US election battle: a blueprint for Europe?
After Donald Trump falsely declared himself victorious on Wednesday, he received congratulations from Europe by Slovenia's far-right Premier Janez Janša. Commentators discuss whether Trump's breach of law could serve as inspiration to others in Europe and what the defeat or victory of Trumpism means for EU security policy.
We are not immune
It would be naive to believe that what has happened in the US could never happen on this side of the Atlantic, warns Christoph Schwennicke, editor-in-chief of Cicero:
“There is no sign of a figure like Trump here in Europe. But there are people who take him as a role model. Nigel Farage, the British ex-Ukip boss and close buddy of Trump, for example. Yesterday it was Ukip and Brexit, today he's founded an anti-lockdown party. ... And when you see people like [German AfD MP] Beatrix von Storch in the news, urging Germany to adopt Donald Trump's political style and goals (Us First!), when you read the comments of Trump supporters on the web, still defending him even in the face of this spectacle, then unfortunately this indicates that the European continent and Germany are not immune to what is happening in the US.”
Sovereigntists getting lonely
A defeat for Trump would be a bitter blow for some Europeans, Angela Mauro, Brussels correspondent of HuffPost Italia notes:
“Without Trump in the White House, the European sovereigntists would be a little more lonely. From the little known [Slovenian Prime Minister Janez] Janša to the Hungarian Viktor Orbán and the Pole Jarosław Kaczyński. But above all Marine Le Pen - and with less than two years to go before the presidential elections in France. All of them are leaders who would lose a critical international point of reference in the global and networked world. And even the Briton Boris Johnson would feel lonelier, he who pushed for the Brexit, which like Trumpism was born in 2016, and which is only happening now, just as Trump's term in office ends.”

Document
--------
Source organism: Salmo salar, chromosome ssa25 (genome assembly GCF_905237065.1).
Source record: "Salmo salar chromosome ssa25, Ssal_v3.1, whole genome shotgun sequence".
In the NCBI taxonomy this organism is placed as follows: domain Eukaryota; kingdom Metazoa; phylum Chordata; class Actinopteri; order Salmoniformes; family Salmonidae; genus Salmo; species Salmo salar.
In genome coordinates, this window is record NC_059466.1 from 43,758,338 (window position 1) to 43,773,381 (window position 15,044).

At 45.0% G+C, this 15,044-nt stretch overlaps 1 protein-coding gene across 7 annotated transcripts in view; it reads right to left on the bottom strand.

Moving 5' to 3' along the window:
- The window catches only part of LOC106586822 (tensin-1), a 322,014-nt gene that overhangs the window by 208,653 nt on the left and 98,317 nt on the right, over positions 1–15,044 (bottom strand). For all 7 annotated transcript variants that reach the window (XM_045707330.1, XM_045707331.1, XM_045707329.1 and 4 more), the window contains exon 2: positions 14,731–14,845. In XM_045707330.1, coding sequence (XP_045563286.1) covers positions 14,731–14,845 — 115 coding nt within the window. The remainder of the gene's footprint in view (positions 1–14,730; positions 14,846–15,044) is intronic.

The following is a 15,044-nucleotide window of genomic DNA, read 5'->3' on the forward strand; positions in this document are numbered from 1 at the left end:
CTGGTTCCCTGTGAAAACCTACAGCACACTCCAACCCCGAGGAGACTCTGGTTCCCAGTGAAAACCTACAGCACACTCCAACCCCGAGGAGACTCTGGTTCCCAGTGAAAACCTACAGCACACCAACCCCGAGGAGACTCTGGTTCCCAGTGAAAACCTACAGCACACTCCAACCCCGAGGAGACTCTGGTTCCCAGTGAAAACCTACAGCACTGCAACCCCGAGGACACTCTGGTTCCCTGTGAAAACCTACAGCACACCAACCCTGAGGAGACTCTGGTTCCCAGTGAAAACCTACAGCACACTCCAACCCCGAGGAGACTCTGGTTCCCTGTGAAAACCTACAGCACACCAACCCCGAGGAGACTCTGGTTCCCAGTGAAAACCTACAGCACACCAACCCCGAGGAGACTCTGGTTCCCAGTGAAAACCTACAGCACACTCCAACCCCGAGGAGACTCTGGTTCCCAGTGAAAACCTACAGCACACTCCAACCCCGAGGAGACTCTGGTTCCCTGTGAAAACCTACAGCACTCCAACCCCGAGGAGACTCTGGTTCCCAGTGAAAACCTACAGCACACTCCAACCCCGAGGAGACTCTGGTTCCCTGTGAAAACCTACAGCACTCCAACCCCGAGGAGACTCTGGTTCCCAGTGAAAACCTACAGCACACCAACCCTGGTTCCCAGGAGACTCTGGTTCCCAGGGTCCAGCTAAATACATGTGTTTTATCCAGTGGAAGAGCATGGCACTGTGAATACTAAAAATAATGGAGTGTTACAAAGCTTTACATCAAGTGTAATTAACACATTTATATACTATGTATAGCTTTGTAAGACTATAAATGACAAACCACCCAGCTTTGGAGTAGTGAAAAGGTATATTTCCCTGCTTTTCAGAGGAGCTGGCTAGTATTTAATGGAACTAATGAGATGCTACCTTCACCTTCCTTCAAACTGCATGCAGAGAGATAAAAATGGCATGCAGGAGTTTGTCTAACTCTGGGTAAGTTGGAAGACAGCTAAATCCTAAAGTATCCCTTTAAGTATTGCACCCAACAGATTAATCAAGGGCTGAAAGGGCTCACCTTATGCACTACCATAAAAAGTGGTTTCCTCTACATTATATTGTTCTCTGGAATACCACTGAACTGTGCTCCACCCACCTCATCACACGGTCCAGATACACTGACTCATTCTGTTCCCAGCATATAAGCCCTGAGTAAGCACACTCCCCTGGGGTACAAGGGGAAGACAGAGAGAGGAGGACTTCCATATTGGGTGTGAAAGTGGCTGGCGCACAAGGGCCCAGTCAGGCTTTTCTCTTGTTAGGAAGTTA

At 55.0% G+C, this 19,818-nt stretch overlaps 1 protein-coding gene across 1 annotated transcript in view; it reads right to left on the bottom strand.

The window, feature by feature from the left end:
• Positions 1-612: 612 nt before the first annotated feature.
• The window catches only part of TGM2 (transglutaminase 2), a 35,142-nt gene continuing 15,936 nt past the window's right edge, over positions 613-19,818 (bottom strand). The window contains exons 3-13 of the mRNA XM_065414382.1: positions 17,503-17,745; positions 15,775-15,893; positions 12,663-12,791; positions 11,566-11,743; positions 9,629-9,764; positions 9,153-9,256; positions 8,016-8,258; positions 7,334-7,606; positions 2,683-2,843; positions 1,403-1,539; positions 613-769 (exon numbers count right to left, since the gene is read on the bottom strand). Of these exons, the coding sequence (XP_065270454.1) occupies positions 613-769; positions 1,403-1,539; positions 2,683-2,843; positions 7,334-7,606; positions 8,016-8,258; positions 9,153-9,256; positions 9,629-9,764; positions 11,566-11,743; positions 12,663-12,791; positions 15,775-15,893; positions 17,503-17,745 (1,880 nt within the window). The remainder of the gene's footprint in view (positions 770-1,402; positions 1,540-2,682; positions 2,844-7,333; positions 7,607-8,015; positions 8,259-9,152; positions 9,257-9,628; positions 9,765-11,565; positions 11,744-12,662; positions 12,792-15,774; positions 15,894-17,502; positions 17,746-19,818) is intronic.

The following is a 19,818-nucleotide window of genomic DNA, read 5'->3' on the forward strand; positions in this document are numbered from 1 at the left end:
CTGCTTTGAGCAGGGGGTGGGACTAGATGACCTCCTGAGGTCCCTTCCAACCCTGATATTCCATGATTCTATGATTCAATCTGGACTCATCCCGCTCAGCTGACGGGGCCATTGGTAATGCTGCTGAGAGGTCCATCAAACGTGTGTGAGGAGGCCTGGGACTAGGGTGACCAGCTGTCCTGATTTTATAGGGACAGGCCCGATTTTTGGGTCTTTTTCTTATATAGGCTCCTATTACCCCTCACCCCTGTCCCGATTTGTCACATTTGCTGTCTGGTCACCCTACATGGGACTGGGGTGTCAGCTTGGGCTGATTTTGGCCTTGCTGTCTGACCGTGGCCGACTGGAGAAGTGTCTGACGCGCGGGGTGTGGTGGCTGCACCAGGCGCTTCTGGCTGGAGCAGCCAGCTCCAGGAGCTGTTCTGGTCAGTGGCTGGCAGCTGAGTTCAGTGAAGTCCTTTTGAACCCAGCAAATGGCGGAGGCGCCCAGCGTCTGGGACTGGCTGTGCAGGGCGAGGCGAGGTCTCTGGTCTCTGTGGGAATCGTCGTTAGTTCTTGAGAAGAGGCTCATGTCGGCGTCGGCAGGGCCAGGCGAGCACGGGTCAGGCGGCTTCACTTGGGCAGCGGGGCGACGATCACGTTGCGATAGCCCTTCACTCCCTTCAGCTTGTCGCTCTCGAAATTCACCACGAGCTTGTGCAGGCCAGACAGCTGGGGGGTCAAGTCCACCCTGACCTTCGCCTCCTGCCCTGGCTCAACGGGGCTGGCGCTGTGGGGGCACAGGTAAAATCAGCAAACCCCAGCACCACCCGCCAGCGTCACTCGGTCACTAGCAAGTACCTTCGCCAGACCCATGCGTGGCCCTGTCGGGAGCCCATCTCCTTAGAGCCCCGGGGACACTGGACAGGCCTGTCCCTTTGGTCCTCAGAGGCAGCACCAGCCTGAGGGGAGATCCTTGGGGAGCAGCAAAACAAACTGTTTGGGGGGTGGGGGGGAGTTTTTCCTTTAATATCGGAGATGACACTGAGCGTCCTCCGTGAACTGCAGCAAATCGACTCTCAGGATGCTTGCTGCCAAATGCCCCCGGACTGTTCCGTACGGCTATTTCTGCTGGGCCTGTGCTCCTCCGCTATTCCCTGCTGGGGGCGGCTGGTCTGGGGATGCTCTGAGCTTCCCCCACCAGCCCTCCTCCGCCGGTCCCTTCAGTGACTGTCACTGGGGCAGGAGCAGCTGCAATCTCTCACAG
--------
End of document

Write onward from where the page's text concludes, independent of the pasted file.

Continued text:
The US remains on our side
Regardless of who ends up winning, Lithuania and Europe needn't worry too much about their partnership with Washington, political scientist Linas Kojala explains in Delfi:
“The US election has attracted the attention of the whole world because it has a global impact. But Lithuania must observe it from the perspective of an ally. Whoever the next US president is, the country's strategy towards its friends will not suddenly change. The essence of alliances is longevity; we must rely on each other and look beyond the limits of individual personalities. We have no reason to doubt that whatever the final election result, the United States will be on the same side as we are.”
No return to the way things were
Columnist Pierre Haski has some disappointing words in France Inter for anyone who thinks that under Joe Biden the US will return to its former role and Europe can nestle back under its protective wing:
“This is undoubtedly an illusion. For one thing, America has changed and is no longer prepared to take on its old international role. And secondly, Europe cannot limit its ambition to that of 'junior partner' in an alliance where the boss has lost motivation. The one good thing about these contested election results is that they will force Europe to face its responsibilities. And it's a lesson that applies whoever wins.”